Between the hieroglyphics of Egypt, however, and the primitive pictures out af which the cuneiform characters developed, there is no traceable connection.

Apart from those general analogies which we find in all early civilisations, the script, the theology and the astronomy of Egypt and Babylonia, show no vestiges of a common source.”

A.H. Sayce, Lectures on the Origin and Growth of Religion as Illustrated by the Religion of the Ancient Babylonians, 5th ed., London, 1898, pp. 134-6.

Origins of the Sacred Marriage Rite

“In the Old Babylonian period, the daughters of kings and rulers were appointed as high priestesses of the Moon-God or of the Goddess Ishtar.

The en or entu priestesses were the counterparts of male high priests. They wore distinctive clothing, a cap with raised rim, a folded garment, jewelry, and a staff, the same insignia and garments worn by the ruler.

They lived inside the sacred shrine, had charge of temple management and affairs, performed ritual and ceremonial functions, and were usually unmarried. The nin-dingir priestess in ancient Sumer had a similar role.

Assyriologists believe that it is this class of women who annually participated in the Sacred Marriage, impersonating or representing the goddess. The basis for the ritual of the Sacred Marriage was the belief that fertility of the land and of people depended on the celebration of the sexual power of the fertility goddess.

It is likely that this rite originated in the Sumerian city of Uruk, which was dedicated to the Goddess Inanna, earlier than 3000 B.C.

The Sacred Marriage was that of the Goddess Inanna and either the high priest, representing the god, or the king, identified with the God Dumuzi. In one typical poem, the encounter is initiated by the goddess, who expresses her eagerness for union with her lover. After their union, the land blossoms forth:

“Plants rose high by his side,

Grains rose high by his side… .”

The goddess, happy and satisfied, promises to bless the house of her husband, the shepherd / king:

“My husband, the goodly store house, the holy stall,

I Inanna, will preserve you for,

I will watch over your house of life.”

The annual symbolic reenactment of this mythical union was a public celebration considered essential to the well-being of the community. It was the occasion of a joyous celebration, which may have involved sexual activity on the part of the worshipers in and around the temple grounds.

It is important for us to understand that contemporaries regarded this occasion as sacred, as mythically significant for the well-being of the community, and that they regarded the king and the priestess with reverence and honored them for performing this “sacred” service.

The Sacred Marriage was performed in the temples of various fertility goddesses for nearly two thousand years. The young God-lover or son of the goddess was known as Tammuz, Attis, Adonis, Baal, and Osiris in various languages.

In some of these rituals, the sacred union was preceded by the death of the young god, symbolizing a season of drought or infertility which ended only by his resurrection through his union with the goddess. It was she who could make him alive, who could make him king, and who could empower him to make the land fertile.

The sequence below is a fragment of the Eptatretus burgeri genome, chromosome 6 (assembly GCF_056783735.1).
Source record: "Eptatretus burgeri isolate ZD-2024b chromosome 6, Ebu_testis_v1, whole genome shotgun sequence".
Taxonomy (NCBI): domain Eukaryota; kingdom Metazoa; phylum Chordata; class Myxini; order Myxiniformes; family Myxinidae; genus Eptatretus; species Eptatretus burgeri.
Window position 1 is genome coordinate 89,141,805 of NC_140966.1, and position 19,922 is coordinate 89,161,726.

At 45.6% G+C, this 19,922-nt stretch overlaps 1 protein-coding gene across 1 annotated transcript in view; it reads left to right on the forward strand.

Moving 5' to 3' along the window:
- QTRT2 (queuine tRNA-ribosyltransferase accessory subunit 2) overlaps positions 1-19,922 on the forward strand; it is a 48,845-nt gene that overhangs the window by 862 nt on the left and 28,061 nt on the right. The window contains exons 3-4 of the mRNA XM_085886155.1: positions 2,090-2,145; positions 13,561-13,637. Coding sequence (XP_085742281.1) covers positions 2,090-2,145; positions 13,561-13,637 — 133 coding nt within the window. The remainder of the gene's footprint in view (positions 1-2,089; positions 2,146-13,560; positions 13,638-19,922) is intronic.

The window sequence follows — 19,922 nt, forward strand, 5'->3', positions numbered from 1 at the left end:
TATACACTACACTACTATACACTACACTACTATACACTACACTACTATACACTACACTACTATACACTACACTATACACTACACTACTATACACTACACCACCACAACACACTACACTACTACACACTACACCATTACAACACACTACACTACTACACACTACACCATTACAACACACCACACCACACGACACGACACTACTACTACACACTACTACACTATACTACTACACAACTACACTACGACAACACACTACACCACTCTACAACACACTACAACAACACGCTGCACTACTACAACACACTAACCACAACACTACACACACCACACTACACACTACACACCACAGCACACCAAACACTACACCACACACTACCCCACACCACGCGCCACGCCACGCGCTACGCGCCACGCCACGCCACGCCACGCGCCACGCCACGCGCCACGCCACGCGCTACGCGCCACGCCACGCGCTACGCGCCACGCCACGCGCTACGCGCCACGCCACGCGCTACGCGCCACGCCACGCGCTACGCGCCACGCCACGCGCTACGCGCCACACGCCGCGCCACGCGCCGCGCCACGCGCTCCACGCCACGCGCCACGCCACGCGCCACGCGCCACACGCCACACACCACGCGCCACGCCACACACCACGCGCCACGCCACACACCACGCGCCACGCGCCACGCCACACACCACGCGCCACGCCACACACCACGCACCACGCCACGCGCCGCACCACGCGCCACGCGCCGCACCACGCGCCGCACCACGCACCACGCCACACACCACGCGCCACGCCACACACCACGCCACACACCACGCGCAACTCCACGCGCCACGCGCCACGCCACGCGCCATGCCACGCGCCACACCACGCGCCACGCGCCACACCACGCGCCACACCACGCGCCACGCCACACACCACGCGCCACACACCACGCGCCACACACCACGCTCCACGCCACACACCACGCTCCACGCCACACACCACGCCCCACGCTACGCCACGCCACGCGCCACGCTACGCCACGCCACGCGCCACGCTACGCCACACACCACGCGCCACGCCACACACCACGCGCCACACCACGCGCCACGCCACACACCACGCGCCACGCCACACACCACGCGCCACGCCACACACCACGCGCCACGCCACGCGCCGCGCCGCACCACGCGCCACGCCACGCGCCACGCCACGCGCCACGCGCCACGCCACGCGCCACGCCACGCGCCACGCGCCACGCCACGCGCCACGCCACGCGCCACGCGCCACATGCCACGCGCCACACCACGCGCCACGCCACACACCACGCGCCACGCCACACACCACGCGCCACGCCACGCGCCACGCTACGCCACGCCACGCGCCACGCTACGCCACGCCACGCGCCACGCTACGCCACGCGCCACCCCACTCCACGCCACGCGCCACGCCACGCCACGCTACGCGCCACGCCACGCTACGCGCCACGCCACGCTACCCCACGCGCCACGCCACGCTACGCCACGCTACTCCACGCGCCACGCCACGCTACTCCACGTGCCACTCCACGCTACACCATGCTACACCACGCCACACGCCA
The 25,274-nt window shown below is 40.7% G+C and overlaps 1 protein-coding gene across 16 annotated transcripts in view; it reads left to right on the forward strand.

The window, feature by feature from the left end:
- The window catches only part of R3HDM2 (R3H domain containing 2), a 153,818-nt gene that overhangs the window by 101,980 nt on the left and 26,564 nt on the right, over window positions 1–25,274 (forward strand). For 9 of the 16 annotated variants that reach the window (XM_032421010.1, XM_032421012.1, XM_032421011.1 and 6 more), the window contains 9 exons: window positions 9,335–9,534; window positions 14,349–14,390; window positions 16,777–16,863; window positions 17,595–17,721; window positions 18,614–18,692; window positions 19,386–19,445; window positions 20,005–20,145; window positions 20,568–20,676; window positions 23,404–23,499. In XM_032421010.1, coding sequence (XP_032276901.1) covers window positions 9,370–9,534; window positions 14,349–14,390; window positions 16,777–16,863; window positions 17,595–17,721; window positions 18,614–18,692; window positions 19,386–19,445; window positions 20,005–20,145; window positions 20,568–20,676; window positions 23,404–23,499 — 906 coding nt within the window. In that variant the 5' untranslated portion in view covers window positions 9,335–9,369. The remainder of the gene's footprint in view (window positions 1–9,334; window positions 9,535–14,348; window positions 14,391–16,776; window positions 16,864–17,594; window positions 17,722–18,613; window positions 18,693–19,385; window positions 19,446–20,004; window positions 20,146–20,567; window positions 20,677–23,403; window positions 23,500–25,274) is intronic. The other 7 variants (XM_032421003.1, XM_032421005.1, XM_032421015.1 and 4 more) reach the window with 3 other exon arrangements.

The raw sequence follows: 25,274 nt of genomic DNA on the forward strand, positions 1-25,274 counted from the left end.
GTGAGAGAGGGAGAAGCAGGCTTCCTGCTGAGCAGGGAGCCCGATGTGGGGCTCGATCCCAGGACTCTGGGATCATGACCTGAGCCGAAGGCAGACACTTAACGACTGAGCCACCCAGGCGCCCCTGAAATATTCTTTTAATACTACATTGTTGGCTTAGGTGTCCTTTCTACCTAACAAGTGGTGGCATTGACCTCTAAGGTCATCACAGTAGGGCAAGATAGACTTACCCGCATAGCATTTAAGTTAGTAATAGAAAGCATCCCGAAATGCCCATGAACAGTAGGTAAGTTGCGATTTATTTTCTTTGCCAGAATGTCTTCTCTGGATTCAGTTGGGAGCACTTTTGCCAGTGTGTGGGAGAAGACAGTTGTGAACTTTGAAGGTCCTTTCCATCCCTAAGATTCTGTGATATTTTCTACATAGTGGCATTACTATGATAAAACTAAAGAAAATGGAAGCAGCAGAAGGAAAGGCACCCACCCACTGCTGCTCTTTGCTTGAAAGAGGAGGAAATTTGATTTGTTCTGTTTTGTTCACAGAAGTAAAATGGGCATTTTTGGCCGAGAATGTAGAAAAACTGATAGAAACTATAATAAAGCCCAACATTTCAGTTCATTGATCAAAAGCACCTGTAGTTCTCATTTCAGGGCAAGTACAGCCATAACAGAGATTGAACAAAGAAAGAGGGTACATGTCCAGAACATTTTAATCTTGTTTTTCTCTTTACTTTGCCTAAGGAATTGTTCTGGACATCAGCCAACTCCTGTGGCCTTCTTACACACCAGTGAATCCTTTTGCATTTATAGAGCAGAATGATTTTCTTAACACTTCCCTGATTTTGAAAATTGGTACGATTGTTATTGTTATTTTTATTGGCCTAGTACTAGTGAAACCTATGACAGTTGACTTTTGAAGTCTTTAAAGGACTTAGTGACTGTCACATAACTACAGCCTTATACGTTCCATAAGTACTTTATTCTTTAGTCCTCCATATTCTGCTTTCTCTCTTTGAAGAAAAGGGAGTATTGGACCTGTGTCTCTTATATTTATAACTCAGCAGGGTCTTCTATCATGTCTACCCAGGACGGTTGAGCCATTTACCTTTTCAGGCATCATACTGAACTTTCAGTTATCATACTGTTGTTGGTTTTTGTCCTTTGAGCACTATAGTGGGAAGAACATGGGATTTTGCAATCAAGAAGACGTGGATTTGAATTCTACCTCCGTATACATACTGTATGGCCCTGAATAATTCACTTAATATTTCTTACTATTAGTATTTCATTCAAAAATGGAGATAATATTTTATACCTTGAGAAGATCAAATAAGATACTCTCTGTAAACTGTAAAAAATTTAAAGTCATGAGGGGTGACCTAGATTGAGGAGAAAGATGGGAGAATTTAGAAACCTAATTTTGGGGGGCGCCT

Rich sexual imagery with its joyous worship of sexuality and fertility permeated poetry and myth and found expression in statuary and sculpture. Rites similar to the Sacred Marriage also flourished in classical Greece and pre-Christian Rome.”

Gerda Lerner, “The Origin of Prostitution in Ancient Mesopotamia,” Signs, 1986, pp. 239-40.

On the Literature of Ancient Sumer

” … Now let us compare this date with that of the various ancient literatures known to us at present.

In Egypt, for example, one might have expected an ancient written literature commensurate with its high cultural development. And, indeed, to judge from the pyramid inscriptions, the Egyptians in all probability did have a well developed written literature in the third millennium B. C.

Unfortunately it must have been written largely on papyrus, a readily perishable material, and there is little hope that enough of it will ever be recovered to give a reasonably adequate cross-section of the Egyptian literature of that ancient period.

Then, too, there is the hitherto unknown ancient Canaanite literature which has been found inscribed on tablets excavated in the past decade by the French at Rash-esh-Shamra in northern Syria.

These tablets, relatively few in number, indicate that the Canaanites, too, had a highly developed literature at one time. They are dated approximately 1400 B. C., that is, they were inscribed over half a millennium later than our Sumerian literary tablets. 21

As for the Semitic Babylonian literature as exemplified by such works as the Epic of Creation, the Epic of Gilgamesh, etc., it is not only considerably later than our Sumerian literature, but also includes much that is borrowed directly from it. 22

We turn now to the ancient literatures which have exercised the most profound influence on the more spiritual aspects of our civilization. These are the Bible, which contains the literary creations of the Hebrews; the Iliad and Odyssey, which are filled with the epic and mythic lore of the Greeks; the Rig-veda, which contains the literary products of ancient India; and the Avesta, which contains those of ancient Iran.

None of these literary collections were written down in their present form before the first half of the first millennium B. C.

Our Sumerian literature, inscribed on tablets dating from approximately 2000 B.C., therefore antedates these literatures by more than a millennium. Moreover, there is another vital difference.

pl04

"To judge from the script, the Nippur cylinder illustrated on this plate 
(8383 in the Nippur collection of the University Museum) may date as early 
as 2500 B. C. Although copied and published by the late George Barton as 
early as 1918, its contents, which center about the Sumerian air-god Enlil 
and the goddess Ninhursag, are still largely unintelligible. Nevertheless, 
much that was unknown or misunderstood at the time of its publication is now 
gradually becoming clarified, and there is good reason to hope that the not 
too distant future will see the better part of its contents ready for 
translation."

-Samuel Noah Kramer, Sumerian Mythology, 1944, p. 18.

The texts of the Bible, of the Iliad and Odyssey, and of the Rig-veda and Avesta, as we have them, have been modified, edited, and redacted by compilers and redactors with varied motives and diverse points of view.

Not so our Sumerian literature; it has come down to us as actually inscribed by the ancient scribes of four thousand years ago, unmodified and uncodified by later compilers and commentators.”

Samuel Noah Kramer, Sumerian Mythology, 1944, pp. 19-20.